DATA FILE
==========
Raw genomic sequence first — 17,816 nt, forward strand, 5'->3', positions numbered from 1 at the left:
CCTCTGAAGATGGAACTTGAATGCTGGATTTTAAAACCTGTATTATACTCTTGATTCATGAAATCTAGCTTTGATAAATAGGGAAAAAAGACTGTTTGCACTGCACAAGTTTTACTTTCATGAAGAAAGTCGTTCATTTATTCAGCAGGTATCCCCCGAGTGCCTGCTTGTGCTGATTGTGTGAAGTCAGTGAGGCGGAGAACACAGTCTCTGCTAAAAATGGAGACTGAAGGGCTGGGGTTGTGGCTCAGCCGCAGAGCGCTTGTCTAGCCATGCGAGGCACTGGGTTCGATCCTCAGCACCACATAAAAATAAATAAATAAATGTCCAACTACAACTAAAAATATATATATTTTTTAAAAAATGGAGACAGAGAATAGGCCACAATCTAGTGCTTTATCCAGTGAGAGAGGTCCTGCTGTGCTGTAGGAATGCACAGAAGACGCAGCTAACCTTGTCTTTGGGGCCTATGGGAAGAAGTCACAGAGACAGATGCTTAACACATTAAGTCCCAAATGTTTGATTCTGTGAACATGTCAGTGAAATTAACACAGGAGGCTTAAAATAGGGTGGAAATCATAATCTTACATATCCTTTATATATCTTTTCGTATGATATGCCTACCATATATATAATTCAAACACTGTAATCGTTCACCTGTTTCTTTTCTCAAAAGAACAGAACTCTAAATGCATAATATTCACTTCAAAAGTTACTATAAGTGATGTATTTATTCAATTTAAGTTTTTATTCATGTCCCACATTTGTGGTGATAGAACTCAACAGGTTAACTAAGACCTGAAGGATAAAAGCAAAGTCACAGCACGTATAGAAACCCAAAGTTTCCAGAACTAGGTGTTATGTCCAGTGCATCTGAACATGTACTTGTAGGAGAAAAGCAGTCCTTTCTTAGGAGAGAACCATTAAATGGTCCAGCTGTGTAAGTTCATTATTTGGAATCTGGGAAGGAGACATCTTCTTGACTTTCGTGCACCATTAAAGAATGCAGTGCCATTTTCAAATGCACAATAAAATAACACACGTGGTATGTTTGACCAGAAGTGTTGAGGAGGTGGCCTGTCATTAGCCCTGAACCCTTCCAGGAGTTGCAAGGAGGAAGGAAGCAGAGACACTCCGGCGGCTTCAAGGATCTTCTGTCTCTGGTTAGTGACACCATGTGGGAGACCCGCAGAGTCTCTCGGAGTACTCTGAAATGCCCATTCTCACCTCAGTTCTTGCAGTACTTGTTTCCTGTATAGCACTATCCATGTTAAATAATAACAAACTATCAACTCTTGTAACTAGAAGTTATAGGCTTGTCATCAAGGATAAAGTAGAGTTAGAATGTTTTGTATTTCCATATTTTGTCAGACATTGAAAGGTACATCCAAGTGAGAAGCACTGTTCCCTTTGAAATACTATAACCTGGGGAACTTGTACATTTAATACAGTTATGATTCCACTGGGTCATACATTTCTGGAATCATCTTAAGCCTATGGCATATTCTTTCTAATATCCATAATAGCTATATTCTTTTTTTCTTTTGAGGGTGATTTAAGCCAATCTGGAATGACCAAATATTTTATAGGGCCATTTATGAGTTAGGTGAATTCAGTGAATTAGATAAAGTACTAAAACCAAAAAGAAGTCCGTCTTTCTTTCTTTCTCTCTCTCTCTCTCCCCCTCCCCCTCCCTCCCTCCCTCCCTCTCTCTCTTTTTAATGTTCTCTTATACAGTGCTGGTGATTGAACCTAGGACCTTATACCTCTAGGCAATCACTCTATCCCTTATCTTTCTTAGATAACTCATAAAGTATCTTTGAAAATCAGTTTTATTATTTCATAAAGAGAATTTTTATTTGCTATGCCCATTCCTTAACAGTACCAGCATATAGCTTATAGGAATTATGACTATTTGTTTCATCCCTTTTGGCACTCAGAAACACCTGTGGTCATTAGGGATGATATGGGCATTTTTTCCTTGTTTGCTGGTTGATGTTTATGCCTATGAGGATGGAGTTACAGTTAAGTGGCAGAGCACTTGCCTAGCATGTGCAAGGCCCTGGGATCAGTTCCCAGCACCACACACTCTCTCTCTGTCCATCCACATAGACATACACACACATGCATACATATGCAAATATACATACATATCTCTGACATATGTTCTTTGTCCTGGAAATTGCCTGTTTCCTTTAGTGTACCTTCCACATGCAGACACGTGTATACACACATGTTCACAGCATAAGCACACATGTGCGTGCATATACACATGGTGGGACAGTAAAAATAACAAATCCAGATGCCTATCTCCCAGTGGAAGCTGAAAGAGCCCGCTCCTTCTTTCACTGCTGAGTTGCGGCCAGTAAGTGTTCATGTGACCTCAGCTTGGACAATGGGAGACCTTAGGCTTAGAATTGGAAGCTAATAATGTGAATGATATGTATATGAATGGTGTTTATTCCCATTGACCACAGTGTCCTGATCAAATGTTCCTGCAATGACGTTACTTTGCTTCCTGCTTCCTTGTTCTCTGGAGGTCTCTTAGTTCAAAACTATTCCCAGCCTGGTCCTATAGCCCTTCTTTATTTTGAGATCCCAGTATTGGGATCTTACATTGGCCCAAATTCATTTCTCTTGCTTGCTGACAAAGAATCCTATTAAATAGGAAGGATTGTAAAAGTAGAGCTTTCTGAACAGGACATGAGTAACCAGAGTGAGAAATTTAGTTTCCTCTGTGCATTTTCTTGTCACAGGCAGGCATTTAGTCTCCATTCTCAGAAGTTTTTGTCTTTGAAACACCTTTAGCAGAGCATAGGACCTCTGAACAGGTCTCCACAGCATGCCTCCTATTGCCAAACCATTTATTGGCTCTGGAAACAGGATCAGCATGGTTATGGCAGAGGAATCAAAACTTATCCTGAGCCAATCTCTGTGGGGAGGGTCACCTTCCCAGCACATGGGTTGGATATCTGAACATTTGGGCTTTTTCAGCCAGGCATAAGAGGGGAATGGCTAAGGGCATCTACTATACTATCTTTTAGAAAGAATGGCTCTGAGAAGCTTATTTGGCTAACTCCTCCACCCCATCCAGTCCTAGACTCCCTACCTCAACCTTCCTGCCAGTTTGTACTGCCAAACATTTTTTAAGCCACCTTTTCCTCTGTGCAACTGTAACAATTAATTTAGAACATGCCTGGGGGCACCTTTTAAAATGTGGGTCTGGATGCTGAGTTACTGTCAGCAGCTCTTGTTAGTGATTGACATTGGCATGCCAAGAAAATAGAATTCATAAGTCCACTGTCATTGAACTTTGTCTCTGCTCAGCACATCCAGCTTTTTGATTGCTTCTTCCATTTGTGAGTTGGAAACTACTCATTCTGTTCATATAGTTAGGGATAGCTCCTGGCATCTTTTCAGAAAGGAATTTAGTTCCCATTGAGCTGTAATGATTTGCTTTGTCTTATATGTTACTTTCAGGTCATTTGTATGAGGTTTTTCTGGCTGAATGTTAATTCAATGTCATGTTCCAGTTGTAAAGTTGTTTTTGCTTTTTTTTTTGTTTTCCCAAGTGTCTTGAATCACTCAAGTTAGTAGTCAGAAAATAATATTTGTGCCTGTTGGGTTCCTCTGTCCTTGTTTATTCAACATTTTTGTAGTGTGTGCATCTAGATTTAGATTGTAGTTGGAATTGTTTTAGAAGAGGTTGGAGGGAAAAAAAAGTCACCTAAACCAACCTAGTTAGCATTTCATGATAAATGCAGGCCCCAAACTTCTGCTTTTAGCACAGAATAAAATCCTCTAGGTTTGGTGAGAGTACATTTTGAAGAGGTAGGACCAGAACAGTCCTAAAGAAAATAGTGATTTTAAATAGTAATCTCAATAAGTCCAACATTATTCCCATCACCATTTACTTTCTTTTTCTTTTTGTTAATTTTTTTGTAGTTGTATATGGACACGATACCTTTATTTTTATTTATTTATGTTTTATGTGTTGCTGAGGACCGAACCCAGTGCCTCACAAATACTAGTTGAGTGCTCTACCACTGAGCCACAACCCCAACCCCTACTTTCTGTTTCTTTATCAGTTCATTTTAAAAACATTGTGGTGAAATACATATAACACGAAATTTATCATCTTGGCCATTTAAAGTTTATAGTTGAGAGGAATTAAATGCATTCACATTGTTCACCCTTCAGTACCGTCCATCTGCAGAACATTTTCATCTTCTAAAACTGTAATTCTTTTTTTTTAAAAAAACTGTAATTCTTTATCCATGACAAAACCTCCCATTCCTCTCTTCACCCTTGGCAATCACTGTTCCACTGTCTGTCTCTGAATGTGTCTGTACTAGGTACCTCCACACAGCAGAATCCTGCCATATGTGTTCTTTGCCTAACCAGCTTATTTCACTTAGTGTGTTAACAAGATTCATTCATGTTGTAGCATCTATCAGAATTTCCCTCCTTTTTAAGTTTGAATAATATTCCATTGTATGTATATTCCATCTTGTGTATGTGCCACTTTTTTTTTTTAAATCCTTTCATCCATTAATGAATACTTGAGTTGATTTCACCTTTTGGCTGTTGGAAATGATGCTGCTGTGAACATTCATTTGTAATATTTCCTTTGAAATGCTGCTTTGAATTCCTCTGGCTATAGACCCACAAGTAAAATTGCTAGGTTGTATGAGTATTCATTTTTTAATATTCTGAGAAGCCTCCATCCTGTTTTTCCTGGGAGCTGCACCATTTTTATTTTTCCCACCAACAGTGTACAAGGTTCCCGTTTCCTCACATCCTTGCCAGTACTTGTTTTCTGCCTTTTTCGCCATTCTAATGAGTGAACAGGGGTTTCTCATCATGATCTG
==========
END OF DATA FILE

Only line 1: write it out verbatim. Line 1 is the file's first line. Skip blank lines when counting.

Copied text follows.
Raw genomic sequence first — 17,816 nt, forward strand, 5'->3', positions numbered from 1 at the left: